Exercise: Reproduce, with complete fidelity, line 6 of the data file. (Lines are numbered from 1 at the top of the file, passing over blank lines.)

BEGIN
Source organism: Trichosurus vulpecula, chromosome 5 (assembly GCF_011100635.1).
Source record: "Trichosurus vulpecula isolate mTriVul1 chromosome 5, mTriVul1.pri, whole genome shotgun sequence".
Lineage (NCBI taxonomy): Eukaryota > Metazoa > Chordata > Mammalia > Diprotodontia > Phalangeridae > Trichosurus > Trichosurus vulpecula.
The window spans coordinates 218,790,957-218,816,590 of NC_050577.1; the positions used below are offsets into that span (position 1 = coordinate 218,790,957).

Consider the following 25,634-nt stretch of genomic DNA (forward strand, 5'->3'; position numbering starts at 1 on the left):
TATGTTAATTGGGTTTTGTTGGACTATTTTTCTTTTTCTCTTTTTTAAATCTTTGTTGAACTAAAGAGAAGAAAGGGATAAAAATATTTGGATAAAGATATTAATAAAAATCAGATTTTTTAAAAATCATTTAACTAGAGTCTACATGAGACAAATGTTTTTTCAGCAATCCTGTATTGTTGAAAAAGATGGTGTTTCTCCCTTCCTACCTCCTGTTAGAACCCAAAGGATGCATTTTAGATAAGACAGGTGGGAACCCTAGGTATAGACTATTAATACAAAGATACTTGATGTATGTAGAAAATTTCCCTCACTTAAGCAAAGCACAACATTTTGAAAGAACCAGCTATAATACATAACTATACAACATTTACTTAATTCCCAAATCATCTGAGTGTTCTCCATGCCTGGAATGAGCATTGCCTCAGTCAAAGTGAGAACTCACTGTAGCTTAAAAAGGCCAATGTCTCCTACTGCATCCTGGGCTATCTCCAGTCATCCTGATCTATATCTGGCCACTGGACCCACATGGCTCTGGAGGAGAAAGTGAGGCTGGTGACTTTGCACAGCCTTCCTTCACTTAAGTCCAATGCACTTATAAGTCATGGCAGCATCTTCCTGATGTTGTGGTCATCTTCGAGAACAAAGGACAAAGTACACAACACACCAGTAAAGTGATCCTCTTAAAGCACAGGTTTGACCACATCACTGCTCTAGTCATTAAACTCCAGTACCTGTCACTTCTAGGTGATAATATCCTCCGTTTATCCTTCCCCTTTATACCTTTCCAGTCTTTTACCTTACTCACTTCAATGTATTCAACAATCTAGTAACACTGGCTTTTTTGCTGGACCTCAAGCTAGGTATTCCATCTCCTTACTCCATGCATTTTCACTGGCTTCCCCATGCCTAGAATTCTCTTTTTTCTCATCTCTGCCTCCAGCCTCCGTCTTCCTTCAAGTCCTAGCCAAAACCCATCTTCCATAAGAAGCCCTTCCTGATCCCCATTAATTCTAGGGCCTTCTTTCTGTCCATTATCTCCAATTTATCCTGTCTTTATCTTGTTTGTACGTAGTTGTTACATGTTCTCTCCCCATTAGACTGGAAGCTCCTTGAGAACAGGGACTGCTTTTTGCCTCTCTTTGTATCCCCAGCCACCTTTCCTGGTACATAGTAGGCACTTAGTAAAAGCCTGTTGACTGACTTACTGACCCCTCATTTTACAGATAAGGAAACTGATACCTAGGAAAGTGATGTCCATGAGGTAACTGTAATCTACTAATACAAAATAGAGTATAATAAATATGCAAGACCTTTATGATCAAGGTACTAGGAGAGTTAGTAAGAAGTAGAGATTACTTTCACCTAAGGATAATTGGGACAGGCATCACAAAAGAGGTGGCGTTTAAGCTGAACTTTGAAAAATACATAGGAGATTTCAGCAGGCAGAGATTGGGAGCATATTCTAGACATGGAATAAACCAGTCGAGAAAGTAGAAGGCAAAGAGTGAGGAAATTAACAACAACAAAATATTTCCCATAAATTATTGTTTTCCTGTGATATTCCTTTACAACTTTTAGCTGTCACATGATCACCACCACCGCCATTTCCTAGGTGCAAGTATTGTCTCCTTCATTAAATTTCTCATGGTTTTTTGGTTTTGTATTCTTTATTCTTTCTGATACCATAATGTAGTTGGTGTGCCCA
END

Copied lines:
TATGTTAATTGGGTTTTGTTGGACTATTTTTCTTTTTCTCTTTTTTAAATCTTTGTTGAACTAAAGAGAAGAAAGGGATAAAAATATTTGGATAAAGATATTAATAAAAATCAGATTTTTTAAAAATCATTTAACTAGAGTCTACATGAGACAAATGTTTTTTCAGCAATCCTGTATTGTTGAAAAAGATGGTGTTTCTCCCTTCCTACCTCCTGTTAGAACCCAAAGGATGCATTTTAGATAAGACAGGTGGGAACCCTAGGTATAGACTATTAATACAAAGATACTTGATGTATGTAGAAAATTTCCCTCACTTAAGCAAAGCACAACATTTTGAAAGAACCAGCTATAATACATAACTATACAACATTTACTTAATTCCCAAATCATCTGAGTGTTCTCCATGCCTGGAATGAGCATTGCCTCAGTCAAAGTGAGAACTCACTGTAGCTTAAAAAGGCCAATGTCTCCTACTGCATCCTGGGCTATCTCCAGTCATCCTGATCTATATCTGGCCACTGGACCCACATGGCTCTGGAGGAGAAAGTGAGGCTGGTGACTTTGCACAGCCTTCCTTCACTTAAGTCCAATGCACTTATAAGTCATGGCAGCATCTTCCTGATGTTGTGGTCATCTTCGAGAACAAAGGACAAAGTACACAACACACCAGTAAAGTGATCCTCTTAAAGCACAGGTTTGACCACATCACTGCTCTAGTCATTAAACTCCAGTACCTGTCACTTCTAGGTGATAATATCCTCCGTTTATCCTTCCCCTTTATACCTTTCCAGTCTTTTACCTTACTCACTTCAATGTATTCAACAATCTAGTAACACTGGCTTTTTTGCTGGACCTCAAGCTAGGTATTCCATCTCCTTACTCCATGCATTTTCACTGGCTTCCCCATGCCTAGAATTCTCTTTTTTCTCATCTCTGCCTCCAGCCTCCGTCTTCCTTCAAGTCCTAGCCAAAACCCATCTTCCATAAGAAGCCCTTCCTGATCCCCATTAATTCTAGGGCCTTCTTTCTGTCCATTATCTCCAATTTATCCTGTCTTTATCTTGTTTGTACGTAGTTGTTACATGTTCTCTCCCCATTAGACTGGAAGCTCCTTGAGAACAGGGACTGCTTTTTGCCTCTCTTTGTATCCCCAGCCACCTTTCCTGGTACATAGTAGGCACTTAGTAAAAGCCTGTTGACTGACTTACTGACCCCTCATTTTACAGATAAGGAAACTGATACCTAGGAAAGTGATGTCCATGAGGTAACTGTAATCTACTAATACAAAATAGAGTATAATAAATATGCAAGACCTTTATGATCAAGGTACTAGGAGAGTTAGTAAGAAGTAGAGATTACTTTCACCTAAGGATAATTGGGACAGGCATCACAAAAGAGGTGGCGTTTAAGCTGAACTTTGAAAAATACATAGGAGATTTCAGCAGGCAGAGATTGGGAGCATATTCTAGACATGGAATAAACCAGTCGAGAAAGTAGAAGGCAAAGAGTGAGGAAATTAACAACAACAAAATATTTCCCATAAATTATTGTTTTCCTGTGATATTCCTTTACAACTTTTAGCTGTCACATGATCACCACCACCGCCATTTCCTAGGTGCAAGTATTGTCTCCTTCATTAAATTTCTCATGGTTTTTTGGTTTTGTATTCTTTATTCTTTCTGATACCATAATGTAGTTGGTGTGCCCA